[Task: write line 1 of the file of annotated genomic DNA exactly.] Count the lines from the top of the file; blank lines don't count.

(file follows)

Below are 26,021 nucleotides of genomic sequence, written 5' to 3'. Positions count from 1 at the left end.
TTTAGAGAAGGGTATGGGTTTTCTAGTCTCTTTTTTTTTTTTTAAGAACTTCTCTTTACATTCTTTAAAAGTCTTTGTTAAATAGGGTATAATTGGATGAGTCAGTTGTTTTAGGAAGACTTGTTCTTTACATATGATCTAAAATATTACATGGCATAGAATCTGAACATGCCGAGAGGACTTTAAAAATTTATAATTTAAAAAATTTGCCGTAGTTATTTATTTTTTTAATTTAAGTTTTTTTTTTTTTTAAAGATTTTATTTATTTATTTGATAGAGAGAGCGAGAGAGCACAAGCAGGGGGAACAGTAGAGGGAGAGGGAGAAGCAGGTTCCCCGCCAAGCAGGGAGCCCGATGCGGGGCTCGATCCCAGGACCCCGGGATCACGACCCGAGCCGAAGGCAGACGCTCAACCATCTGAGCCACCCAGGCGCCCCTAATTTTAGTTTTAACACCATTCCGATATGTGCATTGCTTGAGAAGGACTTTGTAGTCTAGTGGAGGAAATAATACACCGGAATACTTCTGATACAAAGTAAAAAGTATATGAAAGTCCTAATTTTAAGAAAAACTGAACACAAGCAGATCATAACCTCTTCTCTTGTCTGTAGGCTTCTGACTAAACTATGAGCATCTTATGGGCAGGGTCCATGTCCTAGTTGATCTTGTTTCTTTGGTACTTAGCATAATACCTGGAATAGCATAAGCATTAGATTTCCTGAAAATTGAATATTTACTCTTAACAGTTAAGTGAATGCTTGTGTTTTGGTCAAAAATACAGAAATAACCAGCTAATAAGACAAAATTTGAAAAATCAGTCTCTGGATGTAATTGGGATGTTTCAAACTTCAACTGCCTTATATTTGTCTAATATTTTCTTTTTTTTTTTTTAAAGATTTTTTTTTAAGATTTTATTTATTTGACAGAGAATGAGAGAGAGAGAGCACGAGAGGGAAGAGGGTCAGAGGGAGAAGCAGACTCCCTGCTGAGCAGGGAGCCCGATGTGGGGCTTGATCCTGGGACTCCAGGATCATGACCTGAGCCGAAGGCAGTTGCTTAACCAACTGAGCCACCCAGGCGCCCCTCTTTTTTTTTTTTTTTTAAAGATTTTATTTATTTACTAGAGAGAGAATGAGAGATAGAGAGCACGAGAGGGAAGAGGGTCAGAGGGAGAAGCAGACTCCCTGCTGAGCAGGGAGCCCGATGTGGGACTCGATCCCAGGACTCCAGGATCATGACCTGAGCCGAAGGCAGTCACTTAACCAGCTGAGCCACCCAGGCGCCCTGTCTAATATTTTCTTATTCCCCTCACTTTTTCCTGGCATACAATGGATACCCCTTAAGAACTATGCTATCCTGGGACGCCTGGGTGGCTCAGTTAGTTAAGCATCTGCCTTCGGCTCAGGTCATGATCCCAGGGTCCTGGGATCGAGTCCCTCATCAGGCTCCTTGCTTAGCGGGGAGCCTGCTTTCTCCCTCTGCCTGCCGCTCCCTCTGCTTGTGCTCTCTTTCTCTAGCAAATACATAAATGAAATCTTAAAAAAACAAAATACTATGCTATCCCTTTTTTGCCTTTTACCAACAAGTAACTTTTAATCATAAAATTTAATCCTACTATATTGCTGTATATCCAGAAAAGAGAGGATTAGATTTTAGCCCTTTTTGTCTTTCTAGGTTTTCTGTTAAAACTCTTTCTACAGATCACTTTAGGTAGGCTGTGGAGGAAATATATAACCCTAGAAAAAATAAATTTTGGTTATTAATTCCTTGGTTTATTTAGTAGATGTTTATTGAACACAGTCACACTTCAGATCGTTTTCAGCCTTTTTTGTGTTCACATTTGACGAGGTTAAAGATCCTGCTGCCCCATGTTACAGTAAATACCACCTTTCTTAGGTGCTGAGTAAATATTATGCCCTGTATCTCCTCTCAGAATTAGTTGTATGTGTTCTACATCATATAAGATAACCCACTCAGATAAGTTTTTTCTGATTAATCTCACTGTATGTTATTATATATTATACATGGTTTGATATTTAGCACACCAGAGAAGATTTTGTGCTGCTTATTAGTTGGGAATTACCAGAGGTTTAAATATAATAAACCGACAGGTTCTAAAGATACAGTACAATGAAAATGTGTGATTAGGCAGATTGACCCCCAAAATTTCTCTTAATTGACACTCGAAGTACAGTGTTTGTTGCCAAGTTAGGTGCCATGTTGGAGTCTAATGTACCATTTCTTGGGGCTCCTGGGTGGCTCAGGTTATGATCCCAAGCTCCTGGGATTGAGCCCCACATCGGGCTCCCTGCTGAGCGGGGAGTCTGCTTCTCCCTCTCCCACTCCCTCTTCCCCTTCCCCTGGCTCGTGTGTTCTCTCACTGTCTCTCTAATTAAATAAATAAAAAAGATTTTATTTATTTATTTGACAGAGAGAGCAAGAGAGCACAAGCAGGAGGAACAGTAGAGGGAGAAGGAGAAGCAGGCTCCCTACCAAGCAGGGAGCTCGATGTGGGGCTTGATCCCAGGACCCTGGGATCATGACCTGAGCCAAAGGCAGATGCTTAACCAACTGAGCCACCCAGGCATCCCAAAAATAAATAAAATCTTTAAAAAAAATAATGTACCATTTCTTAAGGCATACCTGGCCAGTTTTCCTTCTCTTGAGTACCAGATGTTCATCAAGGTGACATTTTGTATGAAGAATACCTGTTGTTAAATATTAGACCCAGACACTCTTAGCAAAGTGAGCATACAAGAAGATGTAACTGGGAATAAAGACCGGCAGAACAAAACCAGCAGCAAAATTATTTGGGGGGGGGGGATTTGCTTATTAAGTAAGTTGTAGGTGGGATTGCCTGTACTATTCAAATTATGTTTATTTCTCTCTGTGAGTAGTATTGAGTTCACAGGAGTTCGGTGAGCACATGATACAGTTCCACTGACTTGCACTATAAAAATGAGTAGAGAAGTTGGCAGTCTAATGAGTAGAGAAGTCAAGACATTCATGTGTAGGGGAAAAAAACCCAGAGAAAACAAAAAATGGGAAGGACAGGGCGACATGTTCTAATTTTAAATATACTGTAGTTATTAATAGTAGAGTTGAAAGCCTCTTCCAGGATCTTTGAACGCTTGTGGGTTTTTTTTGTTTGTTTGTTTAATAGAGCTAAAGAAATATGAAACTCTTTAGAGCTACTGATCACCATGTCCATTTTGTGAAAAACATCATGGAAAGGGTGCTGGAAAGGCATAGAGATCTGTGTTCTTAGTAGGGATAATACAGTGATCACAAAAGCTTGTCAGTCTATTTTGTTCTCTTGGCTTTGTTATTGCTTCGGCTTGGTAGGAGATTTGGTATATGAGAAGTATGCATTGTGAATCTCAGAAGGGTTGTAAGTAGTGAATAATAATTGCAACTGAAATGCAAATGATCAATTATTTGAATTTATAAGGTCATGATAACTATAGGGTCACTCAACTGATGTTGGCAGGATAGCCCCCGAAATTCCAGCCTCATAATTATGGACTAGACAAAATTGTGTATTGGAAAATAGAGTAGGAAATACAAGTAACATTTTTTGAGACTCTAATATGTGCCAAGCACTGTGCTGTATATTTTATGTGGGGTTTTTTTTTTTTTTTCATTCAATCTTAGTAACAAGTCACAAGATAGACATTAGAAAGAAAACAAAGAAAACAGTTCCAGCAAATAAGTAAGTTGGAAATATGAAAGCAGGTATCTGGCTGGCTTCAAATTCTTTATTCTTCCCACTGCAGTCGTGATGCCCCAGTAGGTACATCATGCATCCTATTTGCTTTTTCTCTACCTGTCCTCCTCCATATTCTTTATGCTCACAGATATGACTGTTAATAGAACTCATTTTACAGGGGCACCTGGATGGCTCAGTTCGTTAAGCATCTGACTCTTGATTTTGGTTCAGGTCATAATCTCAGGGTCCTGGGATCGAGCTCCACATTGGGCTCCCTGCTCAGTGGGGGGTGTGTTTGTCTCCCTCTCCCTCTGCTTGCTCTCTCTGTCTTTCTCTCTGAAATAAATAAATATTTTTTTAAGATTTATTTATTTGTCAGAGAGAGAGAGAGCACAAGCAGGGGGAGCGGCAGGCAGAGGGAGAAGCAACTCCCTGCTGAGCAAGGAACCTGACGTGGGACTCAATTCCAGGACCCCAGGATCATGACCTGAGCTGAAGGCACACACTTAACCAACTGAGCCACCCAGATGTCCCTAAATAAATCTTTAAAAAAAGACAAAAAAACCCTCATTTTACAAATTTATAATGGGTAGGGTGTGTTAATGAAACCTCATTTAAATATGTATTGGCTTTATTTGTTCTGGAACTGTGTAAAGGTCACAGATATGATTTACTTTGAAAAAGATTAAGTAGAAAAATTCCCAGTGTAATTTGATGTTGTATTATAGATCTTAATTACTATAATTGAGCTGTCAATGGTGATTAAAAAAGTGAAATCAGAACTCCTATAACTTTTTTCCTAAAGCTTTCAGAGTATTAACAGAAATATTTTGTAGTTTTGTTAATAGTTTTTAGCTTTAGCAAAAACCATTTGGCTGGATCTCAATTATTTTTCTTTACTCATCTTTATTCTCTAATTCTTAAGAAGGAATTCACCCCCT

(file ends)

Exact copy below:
Below are 26,021 nucleotides of genomic sequence, written 5' to 3'. Positions count from 1 at the left end.